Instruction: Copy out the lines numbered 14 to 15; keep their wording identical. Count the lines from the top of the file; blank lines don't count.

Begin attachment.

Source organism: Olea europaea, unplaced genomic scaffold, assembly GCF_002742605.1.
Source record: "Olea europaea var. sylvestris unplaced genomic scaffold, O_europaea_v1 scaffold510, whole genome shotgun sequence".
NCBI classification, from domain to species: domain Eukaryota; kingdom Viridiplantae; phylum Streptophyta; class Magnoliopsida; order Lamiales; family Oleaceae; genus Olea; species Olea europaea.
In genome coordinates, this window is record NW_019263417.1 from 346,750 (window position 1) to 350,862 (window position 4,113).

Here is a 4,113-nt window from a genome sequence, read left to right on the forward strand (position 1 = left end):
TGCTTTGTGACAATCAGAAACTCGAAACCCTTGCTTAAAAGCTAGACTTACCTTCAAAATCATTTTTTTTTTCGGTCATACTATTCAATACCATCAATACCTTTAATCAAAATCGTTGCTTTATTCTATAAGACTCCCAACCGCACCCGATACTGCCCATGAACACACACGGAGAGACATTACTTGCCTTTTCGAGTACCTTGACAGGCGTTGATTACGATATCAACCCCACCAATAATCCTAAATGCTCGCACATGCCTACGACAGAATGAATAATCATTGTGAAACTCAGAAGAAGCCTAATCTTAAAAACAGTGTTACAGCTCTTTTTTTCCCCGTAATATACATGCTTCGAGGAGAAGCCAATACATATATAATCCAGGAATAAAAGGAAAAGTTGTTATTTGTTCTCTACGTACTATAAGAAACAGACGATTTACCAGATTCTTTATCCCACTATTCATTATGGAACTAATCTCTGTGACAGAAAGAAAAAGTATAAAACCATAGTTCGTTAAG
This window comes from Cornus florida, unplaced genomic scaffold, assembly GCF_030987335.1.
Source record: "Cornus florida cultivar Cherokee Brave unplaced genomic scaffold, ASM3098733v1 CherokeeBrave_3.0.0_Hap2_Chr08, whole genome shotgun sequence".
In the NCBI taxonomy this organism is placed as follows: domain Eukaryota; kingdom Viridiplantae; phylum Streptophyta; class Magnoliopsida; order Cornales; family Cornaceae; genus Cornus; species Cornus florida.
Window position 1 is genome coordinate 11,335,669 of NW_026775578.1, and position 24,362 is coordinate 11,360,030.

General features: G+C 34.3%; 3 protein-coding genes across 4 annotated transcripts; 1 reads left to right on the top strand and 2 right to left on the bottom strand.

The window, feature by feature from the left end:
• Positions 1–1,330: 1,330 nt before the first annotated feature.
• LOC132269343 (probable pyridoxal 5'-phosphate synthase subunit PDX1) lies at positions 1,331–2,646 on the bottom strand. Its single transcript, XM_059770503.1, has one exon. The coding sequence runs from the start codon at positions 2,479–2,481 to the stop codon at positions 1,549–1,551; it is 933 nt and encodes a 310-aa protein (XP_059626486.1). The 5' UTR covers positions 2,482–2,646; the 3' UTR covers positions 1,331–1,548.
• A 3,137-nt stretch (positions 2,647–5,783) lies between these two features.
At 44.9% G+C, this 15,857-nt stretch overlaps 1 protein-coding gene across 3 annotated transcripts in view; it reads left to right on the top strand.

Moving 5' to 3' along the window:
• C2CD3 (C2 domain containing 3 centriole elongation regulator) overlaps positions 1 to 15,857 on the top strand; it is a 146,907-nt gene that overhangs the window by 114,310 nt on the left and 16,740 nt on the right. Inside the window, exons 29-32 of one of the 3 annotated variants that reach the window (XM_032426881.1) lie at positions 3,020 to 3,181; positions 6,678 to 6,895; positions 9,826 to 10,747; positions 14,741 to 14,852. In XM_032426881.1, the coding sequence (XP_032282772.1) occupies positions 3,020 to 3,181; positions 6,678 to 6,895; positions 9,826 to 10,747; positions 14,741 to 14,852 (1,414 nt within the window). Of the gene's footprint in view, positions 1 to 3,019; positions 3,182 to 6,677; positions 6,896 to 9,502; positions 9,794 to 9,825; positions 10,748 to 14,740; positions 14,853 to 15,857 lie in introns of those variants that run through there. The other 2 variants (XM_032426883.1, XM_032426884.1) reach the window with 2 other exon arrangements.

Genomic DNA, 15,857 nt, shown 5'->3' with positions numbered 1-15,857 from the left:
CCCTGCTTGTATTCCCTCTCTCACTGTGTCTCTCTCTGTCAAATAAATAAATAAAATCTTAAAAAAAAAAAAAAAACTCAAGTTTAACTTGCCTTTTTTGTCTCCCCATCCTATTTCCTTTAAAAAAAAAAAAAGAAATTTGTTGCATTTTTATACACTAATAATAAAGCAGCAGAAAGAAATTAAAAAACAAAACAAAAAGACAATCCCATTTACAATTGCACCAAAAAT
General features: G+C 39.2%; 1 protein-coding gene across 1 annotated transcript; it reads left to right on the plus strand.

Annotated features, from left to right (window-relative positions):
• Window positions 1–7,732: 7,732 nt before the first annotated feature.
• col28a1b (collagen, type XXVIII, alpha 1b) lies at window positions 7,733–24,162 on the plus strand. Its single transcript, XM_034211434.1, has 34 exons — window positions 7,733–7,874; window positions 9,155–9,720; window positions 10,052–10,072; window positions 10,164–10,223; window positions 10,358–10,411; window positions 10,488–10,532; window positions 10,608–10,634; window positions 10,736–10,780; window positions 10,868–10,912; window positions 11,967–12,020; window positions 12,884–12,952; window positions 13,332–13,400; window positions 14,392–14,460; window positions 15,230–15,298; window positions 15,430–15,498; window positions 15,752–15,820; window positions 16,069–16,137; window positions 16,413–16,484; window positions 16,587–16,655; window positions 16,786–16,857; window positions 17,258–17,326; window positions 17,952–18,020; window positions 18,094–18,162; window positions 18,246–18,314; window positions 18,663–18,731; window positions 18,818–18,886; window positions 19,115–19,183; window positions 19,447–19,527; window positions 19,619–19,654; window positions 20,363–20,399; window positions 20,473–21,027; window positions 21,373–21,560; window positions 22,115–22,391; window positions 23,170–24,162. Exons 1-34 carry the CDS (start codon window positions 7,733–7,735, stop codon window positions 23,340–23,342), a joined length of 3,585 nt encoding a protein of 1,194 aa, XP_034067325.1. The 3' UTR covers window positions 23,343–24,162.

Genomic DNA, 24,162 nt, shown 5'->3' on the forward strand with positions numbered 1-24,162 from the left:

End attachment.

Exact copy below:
• LOC132269343 (probable pyridoxal 5'-phosphate synthase subunit PDX1) lies at positions 1,331–2,646 on the bottom strand. Its single transcript, XM_059770503.1, has one exon. The coding sequence runs from the start codon at positions 2,479–2,481 to the stop codon at positions 1,549–1,551; it is 933 nt and encodes a 310-aa protein (XP_059626486.1). The 5' UTR covers positions 2,482–2,646; the 3' UTR covers positions 1,331–1,548.
• A 3,137-nt stretch (positions 2,647–5,783) lies between these two features.